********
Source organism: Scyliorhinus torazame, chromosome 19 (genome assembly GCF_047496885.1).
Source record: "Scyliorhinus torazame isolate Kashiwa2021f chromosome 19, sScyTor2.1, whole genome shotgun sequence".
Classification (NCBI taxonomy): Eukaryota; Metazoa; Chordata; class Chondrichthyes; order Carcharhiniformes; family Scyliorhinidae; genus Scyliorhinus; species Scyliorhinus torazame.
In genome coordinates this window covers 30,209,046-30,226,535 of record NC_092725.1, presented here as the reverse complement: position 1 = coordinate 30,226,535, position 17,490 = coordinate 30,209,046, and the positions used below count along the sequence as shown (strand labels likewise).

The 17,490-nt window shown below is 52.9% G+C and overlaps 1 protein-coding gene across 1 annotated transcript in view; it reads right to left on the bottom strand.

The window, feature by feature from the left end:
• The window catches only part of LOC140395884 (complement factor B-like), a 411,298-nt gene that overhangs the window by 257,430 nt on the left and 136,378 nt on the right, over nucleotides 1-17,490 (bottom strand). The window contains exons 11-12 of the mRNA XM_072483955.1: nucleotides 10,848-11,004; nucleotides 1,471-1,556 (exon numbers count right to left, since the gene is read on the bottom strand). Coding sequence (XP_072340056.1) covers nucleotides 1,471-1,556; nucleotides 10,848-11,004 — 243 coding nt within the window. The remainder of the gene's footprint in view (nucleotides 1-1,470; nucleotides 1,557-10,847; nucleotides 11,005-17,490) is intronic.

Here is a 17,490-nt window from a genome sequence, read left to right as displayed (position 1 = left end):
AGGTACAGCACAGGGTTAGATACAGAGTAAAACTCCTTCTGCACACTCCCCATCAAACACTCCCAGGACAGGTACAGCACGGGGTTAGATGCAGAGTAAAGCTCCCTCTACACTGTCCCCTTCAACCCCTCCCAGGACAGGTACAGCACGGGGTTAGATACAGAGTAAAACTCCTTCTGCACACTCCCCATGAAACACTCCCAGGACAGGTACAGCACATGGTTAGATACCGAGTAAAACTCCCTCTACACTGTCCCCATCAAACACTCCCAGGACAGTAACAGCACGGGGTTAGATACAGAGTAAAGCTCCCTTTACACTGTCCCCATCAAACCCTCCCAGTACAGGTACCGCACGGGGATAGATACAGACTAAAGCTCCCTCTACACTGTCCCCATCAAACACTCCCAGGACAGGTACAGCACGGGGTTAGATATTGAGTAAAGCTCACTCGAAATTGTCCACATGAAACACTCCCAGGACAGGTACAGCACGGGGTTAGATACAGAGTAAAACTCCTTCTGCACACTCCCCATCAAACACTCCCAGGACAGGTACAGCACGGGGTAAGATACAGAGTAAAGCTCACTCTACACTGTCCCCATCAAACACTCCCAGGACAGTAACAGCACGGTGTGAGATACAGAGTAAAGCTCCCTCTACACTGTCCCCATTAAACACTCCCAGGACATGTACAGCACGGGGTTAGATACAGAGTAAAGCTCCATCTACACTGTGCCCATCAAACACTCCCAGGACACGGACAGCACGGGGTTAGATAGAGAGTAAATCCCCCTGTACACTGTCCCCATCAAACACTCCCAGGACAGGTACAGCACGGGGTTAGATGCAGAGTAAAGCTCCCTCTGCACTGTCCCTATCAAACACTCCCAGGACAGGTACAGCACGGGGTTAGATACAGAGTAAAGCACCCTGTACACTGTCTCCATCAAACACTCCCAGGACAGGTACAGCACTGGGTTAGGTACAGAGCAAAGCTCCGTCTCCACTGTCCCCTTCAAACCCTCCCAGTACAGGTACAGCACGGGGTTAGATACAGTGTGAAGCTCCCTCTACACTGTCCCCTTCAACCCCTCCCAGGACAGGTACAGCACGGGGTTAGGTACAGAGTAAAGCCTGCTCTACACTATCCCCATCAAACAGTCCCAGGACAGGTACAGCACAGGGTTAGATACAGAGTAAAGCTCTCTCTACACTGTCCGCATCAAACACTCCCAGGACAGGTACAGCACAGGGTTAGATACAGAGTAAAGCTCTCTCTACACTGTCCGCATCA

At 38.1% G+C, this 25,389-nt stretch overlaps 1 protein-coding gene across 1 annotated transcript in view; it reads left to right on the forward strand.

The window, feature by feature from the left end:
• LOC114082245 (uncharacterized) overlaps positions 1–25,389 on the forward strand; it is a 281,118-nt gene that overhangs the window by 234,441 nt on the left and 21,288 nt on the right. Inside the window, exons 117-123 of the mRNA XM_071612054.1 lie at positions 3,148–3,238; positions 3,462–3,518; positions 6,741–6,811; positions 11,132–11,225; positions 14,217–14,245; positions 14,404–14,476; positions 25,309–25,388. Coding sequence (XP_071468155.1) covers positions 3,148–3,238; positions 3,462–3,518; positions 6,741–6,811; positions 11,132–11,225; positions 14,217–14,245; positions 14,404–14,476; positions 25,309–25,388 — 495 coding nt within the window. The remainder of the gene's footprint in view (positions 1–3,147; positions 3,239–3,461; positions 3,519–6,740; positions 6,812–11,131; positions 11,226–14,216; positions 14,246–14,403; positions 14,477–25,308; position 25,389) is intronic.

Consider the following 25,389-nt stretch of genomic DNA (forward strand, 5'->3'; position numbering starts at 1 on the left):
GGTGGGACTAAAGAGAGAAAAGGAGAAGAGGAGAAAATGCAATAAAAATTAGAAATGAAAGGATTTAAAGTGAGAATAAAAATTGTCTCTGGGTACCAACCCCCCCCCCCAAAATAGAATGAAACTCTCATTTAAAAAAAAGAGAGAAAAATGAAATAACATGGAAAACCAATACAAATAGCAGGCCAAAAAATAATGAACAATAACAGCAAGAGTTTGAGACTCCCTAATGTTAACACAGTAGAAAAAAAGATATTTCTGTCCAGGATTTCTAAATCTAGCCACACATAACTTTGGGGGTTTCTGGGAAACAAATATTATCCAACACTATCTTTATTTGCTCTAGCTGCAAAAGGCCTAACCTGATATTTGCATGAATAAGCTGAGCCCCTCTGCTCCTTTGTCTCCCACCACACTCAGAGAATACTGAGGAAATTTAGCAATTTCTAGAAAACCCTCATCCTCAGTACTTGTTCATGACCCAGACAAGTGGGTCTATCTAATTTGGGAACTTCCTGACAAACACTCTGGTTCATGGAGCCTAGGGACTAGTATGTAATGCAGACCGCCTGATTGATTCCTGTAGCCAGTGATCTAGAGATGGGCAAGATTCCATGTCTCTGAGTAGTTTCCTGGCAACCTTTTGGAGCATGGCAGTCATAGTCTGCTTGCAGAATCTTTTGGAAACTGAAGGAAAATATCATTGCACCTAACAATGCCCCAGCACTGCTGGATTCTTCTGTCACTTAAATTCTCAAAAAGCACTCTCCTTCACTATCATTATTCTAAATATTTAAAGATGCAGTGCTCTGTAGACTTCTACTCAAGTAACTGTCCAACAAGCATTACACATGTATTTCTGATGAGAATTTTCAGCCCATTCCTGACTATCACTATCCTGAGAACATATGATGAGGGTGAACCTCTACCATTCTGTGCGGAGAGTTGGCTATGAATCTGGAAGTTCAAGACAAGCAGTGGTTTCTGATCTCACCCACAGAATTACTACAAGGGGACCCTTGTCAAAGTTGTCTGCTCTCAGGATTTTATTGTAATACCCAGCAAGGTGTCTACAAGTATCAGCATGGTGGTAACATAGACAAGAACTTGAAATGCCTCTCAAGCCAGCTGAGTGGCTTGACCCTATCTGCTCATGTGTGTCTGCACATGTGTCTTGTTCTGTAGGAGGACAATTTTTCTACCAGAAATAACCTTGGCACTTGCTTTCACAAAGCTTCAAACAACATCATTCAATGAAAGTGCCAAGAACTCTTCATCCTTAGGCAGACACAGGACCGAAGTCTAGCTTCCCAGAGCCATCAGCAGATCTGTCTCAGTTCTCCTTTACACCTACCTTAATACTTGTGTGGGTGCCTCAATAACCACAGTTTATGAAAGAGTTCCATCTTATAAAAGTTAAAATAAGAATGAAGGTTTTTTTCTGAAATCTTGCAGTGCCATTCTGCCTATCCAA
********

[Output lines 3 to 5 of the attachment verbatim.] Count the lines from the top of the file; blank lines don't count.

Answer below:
Classification (NCBI taxonomy): Eukaryota; Metazoa; Chordata; class Chondrichthyes; order Carcharhiniformes; family Scyliorhinidae; genus Scyliorhinus; species Scyliorhinus torazame.
In genome coordinates this window covers 30,209,046-30,226,535 of record NC_092725.1, presented here as the reverse complement: position 1 = coordinate 30,226,535, position 17,490 = coordinate 30,209,046, and the positions used below count along the sequence as shown (strand labels likewise).

The 17,490-nt window shown below is 52.9% G+C and overlaps 1 protein-coding gene across 1 annotated transcript in view; it reads right to left on the bottom strand.